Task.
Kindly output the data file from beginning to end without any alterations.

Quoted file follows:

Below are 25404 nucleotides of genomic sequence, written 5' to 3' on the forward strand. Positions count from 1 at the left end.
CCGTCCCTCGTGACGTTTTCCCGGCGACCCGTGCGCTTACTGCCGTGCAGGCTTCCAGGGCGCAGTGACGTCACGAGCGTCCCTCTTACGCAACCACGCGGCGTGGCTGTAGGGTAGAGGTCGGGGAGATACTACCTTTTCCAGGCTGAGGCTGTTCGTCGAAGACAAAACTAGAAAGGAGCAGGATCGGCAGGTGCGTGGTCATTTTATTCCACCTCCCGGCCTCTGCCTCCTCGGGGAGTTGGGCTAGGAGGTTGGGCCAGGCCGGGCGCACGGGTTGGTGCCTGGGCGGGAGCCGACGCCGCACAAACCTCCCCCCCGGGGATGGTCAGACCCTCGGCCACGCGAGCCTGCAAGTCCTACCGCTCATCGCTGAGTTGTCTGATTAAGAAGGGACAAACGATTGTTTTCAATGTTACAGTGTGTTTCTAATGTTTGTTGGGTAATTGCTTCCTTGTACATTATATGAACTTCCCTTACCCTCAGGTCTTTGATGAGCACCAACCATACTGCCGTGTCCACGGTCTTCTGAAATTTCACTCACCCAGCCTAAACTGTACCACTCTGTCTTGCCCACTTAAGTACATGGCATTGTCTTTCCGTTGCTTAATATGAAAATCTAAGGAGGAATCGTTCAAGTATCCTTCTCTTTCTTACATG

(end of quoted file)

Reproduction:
Below are 25404 nucleotides of genomic sequence, written 5' to 3' on the forward strand. Positions count from 1 at the left end.
CCGTCCCTCGTGACGTTTTCCCGGCGACCCGTGCGCTTACTGCCGTGCAGGCTTCCAGGGCGCAGTGACGTCACGAGCGTCCCTCTTACGCAACCACGCGGCGTGGCTGTAGGGTAGAGGTCGGGGAGATACTACCTTTTCCAGGCTGAGGCTGTTCGTCGAAGACAAAACTAGAAAGGAGCAGGATCGGCAGGTGCGTGGTCATTTTATTCCACCTCCCGGCCTCTGCCTCCTCGGGGAGTTGGGCTAGGAGGTTGGGCCAGGCCGGGCGCACGGGTTGGTGCCTGGGCGGGAGCCGACGCCGCACAAACCTCCCCCCCGGGGATGGTCAGACCCTCGGCCACGCGAGCCTGCAAGTCCTACCGCTCATCGCTGAGTTGTCTGATTAAGAAGGGACAAACGATTGTTTTCAATGTTACAGTGTGTTTCTAATGTTTGTTGGGTAATTGCTTCCTTGTACATTATATGAACTTCCCTTACCCTCAGGTCTTTGATGAGCACCAACCATACTGCCGTGTCCACGGTCTTCTGAAATTTCACTCACCCAGCCTAAACTGTACCACTCTGTCTTGCCCACTTAAGTACATGGCATTGTCTTTCCGTTGCTTAATATGAAAATCTAAGGAGGAATCGTTCAAGTATCCTTCTCTTTCTTACATG